Timber Timbre frontman Taylor Kirk checked into Heartbreak Hotel, and he never left. The more he discovered how haunted it really is, the more he liked it. On this, his fifth album, he still drenches his voice in rockabilly reverb and peers into every dark corner he can find, using blues, ’50s lounge crooner music, ’60s spaghetti Western soundtracks (you can almost hear the clip-clop of trotting horses on the opening track, “Beat the Drum Slowly) and sheets of spooky-ass noise of indecipherable origin. Organs wheeze, pianos grown, lecherous saxophones beckon, string sections weep and sing. All the while, as always, one can’t help but picture Harry Dean Stanton imbuing Roy Orbison songs with eternal dread in David Lynch’s Blue Velvet—especially when Kirk calls in female backing singers to sing what Kelly Hogan calls “Roddenberries” (vocals that sound like the Star Trek theme song) over a bolero beat. Doom is always either imminent or has already wreaked its havoc, leaving desolate survivors to wade through the wreckage.
Sound like a good time? No, of course not. But everyone loves a good creep: just ask the creators of The Walking Dead, or Breaking Bad; the latter has used Timber Timbre’s music in the past. Kirk runs the risk of camp, which he fell into far too often on his last album, where the lyrics tried too hard to create the sense of dread that the music did naturally. He’s more careful this time out, although there’s the occasional clunker—like when he opens a song by declaring, “I want to dance with a black woman.”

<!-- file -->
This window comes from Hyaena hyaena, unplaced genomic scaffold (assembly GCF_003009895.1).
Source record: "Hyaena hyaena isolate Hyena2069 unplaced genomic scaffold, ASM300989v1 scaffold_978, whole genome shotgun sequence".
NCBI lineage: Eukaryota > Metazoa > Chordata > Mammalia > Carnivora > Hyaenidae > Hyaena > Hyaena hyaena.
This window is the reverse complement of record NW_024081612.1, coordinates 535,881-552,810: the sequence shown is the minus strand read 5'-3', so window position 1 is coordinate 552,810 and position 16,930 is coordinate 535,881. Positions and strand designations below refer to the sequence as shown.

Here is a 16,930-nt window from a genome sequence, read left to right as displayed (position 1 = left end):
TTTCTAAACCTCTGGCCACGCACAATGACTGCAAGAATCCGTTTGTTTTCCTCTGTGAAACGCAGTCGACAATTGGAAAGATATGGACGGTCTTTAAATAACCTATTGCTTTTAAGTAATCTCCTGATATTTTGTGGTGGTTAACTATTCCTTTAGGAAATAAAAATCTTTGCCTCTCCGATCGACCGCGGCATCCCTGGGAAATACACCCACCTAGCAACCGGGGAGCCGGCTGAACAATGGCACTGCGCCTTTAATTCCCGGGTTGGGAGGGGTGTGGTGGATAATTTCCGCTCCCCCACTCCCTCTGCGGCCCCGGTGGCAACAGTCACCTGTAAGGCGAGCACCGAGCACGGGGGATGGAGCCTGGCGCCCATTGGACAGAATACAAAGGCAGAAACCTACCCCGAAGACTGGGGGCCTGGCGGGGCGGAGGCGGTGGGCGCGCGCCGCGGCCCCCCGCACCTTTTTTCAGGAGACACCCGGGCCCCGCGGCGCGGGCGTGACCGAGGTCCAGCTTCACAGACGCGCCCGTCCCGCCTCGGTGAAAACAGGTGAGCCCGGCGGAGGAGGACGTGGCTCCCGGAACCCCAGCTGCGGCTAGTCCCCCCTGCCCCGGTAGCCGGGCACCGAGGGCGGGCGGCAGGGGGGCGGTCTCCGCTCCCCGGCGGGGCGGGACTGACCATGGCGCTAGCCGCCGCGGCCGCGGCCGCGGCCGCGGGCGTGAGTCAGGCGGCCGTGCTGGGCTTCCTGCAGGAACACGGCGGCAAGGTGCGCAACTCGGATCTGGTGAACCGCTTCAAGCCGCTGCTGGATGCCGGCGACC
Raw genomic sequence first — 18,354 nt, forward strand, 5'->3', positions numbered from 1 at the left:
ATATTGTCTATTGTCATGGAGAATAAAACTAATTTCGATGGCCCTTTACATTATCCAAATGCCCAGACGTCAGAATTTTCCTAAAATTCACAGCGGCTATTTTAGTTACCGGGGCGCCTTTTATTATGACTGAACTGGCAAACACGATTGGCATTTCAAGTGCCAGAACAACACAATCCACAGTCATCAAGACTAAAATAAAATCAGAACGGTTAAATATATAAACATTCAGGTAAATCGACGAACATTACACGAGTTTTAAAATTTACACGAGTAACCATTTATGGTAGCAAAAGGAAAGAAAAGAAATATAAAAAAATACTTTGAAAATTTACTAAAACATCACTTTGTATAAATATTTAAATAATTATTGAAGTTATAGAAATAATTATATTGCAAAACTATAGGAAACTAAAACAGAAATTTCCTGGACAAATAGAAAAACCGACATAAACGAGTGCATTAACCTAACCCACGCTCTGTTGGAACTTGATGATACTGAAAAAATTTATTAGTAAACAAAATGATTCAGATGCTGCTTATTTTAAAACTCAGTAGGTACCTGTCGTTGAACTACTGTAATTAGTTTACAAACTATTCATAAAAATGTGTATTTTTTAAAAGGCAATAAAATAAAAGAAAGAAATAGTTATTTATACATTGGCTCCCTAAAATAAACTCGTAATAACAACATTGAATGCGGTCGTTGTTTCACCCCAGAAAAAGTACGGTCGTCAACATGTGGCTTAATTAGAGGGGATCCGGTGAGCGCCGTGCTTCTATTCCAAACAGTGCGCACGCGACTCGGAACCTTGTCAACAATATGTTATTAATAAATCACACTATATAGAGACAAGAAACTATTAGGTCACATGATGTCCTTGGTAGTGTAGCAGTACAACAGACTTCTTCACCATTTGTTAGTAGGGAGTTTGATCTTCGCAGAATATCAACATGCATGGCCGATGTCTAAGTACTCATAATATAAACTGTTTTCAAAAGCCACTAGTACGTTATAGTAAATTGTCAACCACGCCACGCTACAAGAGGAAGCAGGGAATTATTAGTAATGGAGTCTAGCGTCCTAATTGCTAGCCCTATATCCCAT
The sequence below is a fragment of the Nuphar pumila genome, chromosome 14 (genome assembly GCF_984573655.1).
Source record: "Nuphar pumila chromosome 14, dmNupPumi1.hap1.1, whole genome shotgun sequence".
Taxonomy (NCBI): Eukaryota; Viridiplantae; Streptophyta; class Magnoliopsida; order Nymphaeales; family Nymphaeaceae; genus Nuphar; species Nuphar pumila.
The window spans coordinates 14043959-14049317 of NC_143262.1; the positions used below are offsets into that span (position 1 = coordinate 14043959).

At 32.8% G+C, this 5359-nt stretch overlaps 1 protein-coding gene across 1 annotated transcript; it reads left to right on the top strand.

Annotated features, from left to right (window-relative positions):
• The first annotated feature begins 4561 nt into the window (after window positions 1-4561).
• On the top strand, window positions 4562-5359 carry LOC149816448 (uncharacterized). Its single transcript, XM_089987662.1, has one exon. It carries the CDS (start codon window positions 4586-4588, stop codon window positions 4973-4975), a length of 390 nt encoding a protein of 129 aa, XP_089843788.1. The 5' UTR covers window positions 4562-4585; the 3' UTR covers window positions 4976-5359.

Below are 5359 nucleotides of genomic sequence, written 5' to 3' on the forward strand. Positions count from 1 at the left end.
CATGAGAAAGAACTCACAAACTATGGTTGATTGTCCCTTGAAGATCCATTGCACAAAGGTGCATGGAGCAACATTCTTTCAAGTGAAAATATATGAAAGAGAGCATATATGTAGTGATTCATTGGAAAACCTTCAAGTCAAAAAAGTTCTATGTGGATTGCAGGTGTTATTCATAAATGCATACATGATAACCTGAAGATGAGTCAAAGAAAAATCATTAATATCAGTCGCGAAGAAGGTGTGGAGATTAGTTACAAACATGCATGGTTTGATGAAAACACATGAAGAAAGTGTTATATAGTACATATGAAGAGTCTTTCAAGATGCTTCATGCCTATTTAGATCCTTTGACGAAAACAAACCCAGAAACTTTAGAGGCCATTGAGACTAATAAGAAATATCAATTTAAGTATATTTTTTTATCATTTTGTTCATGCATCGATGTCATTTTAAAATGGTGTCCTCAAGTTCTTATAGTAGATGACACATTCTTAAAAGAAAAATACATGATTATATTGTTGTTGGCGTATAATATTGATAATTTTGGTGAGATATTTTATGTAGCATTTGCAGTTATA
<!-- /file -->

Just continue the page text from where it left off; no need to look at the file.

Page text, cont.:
If Kirk’s songwriting is neither here nor there (there’s an odd melodic nod to “Rivers of Babylon” on the track “Grand Canyon”), he and his band continue to improve as arrangers: there’s a strong influence of dub reggae, psychedelia and RZA-style hip-hop production that leaves plenty of space for ghostly textures, and sets them far apart from other rootsy retro acts who think reverb and a Farfisa organ are convenient crutches to create mood. Guest performer (for the third album in a row now) Colin Stetson on saxophone is also a welcome presence.
Timber Timbre has a shtick, and Taylor Kirk is sticking to it. It’s not only working for him, but he keeps getting better at it.
As per the perplexing band name and album title, Where Do We Go From Here sounds like a confusing mess on the surface. It’s not. It’s actually one of the most refreshing and inventive Canadian rock records in a long while.
Bandleader Taylor Cochrane delivers ambitious and anthemic alt-rock, psychedelic textures, weirdo electro-pop, folkie detours and a three-part suite of ambient noise: the kind of mix tape or open-format radio show no one makes anymore. That all-out noise excursion aside, Cochrane writes great pop songs, and then throws everything he can at them to see if they survive. There’s no indication here what instruments Cochrane or his bandmates Eric Svilpis and Scott White handle individually; it’s safe to assume there are no slackers on board. Drummer Ryan Kusz gives it all muscle that prevents everything from drifting apart: in the middle of the eclectic experimentalism, this is a rock band. It also helps that Cochrane is no vocal slouch either: when he goes for those high notes that all emo boys attempt, Cochrane actually pulls it off. Nineties campus radio fans: imagine Neutral Milk Hotel’s Jeff Mangum joining Change of Heart circa Smile.
What’s next for this band? Apparently a plan to rerecord this album with household objects and acoustic instruments. Why would they do that? Like everything heard here: just because.